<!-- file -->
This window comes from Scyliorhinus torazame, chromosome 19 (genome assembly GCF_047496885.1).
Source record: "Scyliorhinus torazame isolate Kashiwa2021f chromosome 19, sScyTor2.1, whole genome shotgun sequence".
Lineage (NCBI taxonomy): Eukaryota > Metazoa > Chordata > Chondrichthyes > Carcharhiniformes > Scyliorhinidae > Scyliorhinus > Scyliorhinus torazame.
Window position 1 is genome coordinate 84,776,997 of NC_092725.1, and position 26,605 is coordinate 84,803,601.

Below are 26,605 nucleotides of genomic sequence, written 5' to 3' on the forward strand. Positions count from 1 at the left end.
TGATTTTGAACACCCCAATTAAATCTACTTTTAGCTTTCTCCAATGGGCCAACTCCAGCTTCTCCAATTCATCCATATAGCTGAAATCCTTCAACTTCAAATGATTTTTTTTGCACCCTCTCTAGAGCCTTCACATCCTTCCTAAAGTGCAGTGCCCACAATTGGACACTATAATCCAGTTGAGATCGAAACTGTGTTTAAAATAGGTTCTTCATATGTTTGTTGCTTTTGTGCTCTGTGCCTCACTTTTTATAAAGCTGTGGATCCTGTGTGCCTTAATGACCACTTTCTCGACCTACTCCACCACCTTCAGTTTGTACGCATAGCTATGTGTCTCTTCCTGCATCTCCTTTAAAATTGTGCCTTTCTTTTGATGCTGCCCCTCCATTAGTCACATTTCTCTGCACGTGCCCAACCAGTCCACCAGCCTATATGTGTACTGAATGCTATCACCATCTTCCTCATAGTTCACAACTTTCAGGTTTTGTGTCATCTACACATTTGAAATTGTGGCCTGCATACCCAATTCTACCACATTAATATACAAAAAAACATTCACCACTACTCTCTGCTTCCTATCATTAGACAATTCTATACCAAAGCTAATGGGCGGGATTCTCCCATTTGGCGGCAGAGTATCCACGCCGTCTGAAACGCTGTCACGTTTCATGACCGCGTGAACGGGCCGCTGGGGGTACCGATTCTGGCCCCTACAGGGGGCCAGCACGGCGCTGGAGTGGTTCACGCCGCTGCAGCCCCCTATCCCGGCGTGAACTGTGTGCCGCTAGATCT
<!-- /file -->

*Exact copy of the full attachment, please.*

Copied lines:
This window comes from Scyliorhinus torazame, chromosome 19 (genome assembly GCF_047496885.1).
Source record: "Scyliorhinus torazame isolate Kashiwa2021f chromosome 19, sScyTor2.1, whole genome shotgun sequence".
Lineage (NCBI taxonomy): Eukaryota > Metazoa > Chordata > Chondrichthyes > Carcharhiniformes > Scyliorhinidae > Scyliorhinus > Scyliorhinus torazame.
Window position 1 is genome coordinate 84,776,997 of NC_092725.1, and position 26,605 is coordinate 84,803,601.

Below are 26,605 nucleotides of genomic sequence, written 5' to 3' on the forward strand. Positions count from 1 at the left end.
TGATTTTGAACACCCCAATTAAATCTACTTTTAGCTTTCTCCAATGGGCCAACTCCAGCTTCTCCAATTCATCCATATAGCTGAAATCCTTCAACTTCAAATGATTTTTTTTGCACCCTCTCTAGAGCCTTCACATCCTTCCTAAAGTGCAGTGCCCACAATTGGACACTATAATCCAGTTGAGATCGAAACTGTGTTTAAAATAGGTTCTTCATATGTTTGTTGCTTTTGTGCTCTGTGCCTCACTTTTTATAAAGCTGTGGATCCTGTGTGCCTTAATGACCACTTTCTCGACCTACTCCACCACCTTCAGTTTGTACGCATAGCTATGTGTCTCTTCCTGCATCTCCTTTAAAATTGTGCCTTTCTTTTGATGCTGCCCCTCCATTAGTCACATTTCTCTGCACGTGCCCAACCAGTCCACCAGCCTATATGTGTACTGAATGCTATCACCATCTTCCTCATAGTTCACAACTTTCAGGTTTTGTGTCATCTACACATTTGAAATTGTGGCCTGCATACCCAATTCTACCACATTAATATACAAAAAAACATTCACCACTACTCTCTGCTTCCTATCATTAGACAATTCTATACCAAAGCTAATGGGCGGGATTCTCCCATTTGGCGGCAGAGTATCCACGCCGTCTGAAACGCTGTCACGTTTCATGACCGCGTGAACGGGCCGCTGGGGGTACCGATTCTGGCCCCTACAGGGGGCCAGCACGGCGCTGGAGTGGTTCACGCCGCTGCAGCCCCCTATCCCGGCGTGAACTGTGTGCCGCTAGATCT